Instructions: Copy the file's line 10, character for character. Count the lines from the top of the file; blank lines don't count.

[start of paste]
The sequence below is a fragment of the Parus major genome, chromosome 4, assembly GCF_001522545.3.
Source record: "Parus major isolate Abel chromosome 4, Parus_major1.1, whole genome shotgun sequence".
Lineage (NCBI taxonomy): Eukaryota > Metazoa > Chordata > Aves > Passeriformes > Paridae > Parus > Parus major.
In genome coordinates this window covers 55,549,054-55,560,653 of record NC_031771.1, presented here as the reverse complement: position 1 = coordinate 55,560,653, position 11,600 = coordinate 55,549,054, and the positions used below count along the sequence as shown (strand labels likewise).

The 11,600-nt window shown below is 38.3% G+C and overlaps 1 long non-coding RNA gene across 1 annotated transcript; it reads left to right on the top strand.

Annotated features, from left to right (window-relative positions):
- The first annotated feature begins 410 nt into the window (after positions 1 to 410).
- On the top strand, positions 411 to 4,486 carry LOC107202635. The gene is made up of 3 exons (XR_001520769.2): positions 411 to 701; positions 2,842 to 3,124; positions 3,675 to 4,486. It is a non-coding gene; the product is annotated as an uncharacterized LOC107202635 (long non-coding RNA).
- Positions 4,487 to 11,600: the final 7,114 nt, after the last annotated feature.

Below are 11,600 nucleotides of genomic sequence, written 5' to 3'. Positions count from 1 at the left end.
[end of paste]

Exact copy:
Below are 11,600 nucleotides of genomic sequence, written 5' to 3'. Positions count from 1 at the left end.